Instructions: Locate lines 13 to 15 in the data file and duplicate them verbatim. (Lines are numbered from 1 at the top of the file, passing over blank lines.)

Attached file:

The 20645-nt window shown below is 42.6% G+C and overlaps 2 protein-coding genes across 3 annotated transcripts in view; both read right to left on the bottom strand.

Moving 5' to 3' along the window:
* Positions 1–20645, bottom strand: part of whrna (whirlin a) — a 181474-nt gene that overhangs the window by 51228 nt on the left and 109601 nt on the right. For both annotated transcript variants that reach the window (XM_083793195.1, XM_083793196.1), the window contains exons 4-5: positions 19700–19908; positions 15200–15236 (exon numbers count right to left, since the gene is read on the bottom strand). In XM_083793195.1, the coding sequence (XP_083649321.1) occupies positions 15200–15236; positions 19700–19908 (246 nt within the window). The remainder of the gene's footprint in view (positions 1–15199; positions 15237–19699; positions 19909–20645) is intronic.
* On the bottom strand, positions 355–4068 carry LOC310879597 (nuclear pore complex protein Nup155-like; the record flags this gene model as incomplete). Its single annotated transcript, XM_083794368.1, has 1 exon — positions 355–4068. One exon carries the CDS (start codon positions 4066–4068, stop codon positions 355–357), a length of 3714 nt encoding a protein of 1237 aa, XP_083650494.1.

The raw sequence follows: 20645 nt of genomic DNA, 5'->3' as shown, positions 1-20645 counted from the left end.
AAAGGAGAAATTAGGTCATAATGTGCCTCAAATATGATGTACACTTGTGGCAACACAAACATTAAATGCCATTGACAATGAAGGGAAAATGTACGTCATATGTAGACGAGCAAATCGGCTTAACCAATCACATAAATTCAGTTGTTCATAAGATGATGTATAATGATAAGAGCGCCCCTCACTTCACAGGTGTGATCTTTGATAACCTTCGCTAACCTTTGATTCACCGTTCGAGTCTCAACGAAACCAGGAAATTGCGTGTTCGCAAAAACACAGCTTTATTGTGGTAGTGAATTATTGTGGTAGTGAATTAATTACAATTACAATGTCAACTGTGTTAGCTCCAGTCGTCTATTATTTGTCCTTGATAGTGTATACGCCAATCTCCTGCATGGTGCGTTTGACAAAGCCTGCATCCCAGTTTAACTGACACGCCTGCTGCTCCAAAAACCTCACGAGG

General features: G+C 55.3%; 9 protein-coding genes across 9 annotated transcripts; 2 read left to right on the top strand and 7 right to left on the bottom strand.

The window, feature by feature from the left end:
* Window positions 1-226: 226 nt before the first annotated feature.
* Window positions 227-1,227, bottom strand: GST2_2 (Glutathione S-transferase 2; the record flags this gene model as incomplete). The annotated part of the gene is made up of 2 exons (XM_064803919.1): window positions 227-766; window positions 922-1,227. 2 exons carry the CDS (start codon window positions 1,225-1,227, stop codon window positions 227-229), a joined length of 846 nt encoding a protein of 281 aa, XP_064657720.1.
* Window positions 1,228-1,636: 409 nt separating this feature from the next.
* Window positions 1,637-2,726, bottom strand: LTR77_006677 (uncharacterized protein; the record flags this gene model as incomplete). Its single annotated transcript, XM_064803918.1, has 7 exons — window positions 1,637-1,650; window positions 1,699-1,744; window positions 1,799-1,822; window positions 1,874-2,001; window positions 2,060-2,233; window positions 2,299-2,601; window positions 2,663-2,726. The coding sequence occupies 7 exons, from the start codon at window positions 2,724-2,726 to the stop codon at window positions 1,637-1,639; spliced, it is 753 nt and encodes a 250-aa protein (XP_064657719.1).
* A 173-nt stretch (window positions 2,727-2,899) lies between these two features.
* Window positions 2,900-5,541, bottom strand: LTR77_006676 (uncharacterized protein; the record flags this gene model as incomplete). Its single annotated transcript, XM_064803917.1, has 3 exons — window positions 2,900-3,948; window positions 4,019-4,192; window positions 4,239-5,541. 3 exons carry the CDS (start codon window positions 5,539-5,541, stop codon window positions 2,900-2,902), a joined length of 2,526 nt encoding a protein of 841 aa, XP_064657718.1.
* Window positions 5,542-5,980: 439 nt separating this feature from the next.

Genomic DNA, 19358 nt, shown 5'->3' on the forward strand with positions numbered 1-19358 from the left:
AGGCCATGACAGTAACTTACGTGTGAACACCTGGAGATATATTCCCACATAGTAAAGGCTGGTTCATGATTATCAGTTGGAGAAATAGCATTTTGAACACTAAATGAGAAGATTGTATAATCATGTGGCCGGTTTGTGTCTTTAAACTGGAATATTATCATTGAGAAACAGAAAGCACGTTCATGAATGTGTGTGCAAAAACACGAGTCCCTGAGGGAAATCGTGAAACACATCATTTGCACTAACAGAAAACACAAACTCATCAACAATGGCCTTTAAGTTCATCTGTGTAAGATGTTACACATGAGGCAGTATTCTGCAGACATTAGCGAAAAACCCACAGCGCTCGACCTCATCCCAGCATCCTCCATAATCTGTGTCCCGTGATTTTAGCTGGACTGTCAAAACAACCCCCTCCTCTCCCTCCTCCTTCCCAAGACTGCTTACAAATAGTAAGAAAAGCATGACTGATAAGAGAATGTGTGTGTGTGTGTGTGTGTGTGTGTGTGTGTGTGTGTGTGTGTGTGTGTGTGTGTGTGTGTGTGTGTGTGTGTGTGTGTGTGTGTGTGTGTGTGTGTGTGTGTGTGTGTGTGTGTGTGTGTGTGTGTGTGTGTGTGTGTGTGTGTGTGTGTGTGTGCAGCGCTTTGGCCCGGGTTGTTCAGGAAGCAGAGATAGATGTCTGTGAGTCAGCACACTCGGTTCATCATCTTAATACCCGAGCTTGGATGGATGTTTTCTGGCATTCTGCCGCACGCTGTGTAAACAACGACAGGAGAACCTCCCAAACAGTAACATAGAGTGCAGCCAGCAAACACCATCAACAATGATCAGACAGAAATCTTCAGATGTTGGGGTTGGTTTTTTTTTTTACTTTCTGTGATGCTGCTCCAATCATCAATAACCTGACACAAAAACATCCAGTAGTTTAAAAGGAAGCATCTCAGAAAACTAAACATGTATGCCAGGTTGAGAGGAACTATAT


* A 173-nt stretch (window positions 2,727-2,899) lies between these two features.
* Window positions 2,900-5,541, bottom strand: LTR77_006676 (uncharacterized protein; the record flags this gene model as incomplete). Its single annotated transcript, XM_064803917.1, has 3 exons — window positions 2,900-3,948; window positions 4,019-4,192; window positions 4,239-5,541. 3 exons carry the CDS (start codon window positions 5,539-5,541, stop codon window positions 2,900-2,902), a joined length of 2,526 nt encoding a protein of 841 aa, XP_064657718.1.
* Window positions 5,542-5,980: 439 nt separating this feature from the next.